18th December

Urgent need to encourage shellfish farming in Lough Foyle

John Sandford

Confirmation that Bonamia has been found in stocks of native oyster in Lough Foyle brings into sharp focus the disastrous results that disease can have on farmed and wild animals.

The effects of disease always tend to be underestimated, and this disease, like so many others, had largely been forgotten. Is there even one information leaflet available on shellfish diseases in Ireland - on Bonamia in particular?

If there is, I have not seen it.

A serious information campaign would highlight the dire consequences of this disease in wild native oyster stocks and the importance of preventing its spread. Of course too, the source of the infection in this case has to be tracked, and an investigation must be carried out with all haste before the trail goes cold.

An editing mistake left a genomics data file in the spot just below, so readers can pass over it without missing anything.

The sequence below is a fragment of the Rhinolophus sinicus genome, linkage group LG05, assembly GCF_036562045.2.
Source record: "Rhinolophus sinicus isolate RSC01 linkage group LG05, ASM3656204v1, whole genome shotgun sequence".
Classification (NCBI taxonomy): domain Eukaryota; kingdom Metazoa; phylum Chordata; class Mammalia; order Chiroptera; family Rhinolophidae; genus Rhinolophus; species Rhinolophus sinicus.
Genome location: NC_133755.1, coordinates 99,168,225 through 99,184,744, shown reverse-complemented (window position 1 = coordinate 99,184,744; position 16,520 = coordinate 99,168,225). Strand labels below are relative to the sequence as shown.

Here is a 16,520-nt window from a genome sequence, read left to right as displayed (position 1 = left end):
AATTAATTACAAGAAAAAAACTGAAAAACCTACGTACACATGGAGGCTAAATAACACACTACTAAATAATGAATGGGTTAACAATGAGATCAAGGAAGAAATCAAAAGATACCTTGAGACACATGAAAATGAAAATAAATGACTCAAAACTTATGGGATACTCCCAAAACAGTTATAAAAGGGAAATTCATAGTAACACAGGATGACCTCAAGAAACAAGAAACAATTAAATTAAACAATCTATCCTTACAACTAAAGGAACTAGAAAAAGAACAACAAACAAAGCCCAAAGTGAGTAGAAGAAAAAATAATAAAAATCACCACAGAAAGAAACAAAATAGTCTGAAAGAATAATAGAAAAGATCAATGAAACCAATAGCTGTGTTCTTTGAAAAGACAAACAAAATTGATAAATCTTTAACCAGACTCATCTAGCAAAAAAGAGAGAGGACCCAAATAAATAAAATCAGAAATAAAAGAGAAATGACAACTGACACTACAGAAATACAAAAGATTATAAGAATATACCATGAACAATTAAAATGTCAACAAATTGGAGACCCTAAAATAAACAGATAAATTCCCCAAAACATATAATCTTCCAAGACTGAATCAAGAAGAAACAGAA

Steps must also be taken to prevent it spreading from Lough Foyle to other adjacent bays in the Northwest where native oysters are harvested. This will not be easy and will require vigilance by the regulatory authorities as well as industry itself on movements of native oysters from Lough Foyle.

It will be no easy task as oysters are marketed live and often re-immersed in seawater before they are marketed in areas far from where they originated. Because of the damage caused throughout Europe by this disease in particular, the development of a sustainable industry based on fishing native oysters in Lough Foyle must now be questioned.

The various state agencies involved in the promotion of fishing and aquaculture must work to encourage the farming of other shellfish species in Lough Foyle. Since it takes time and effort to make the changes from fishing to farming, this task cannot be started soon enough.

Let the work begin! 

Spread the News

Shellfish producers slam level of sewage discharge
Sea trout collapse: a complicated issue
Irish shellfish safety reporting goes live
Increase in Irish aquaculture production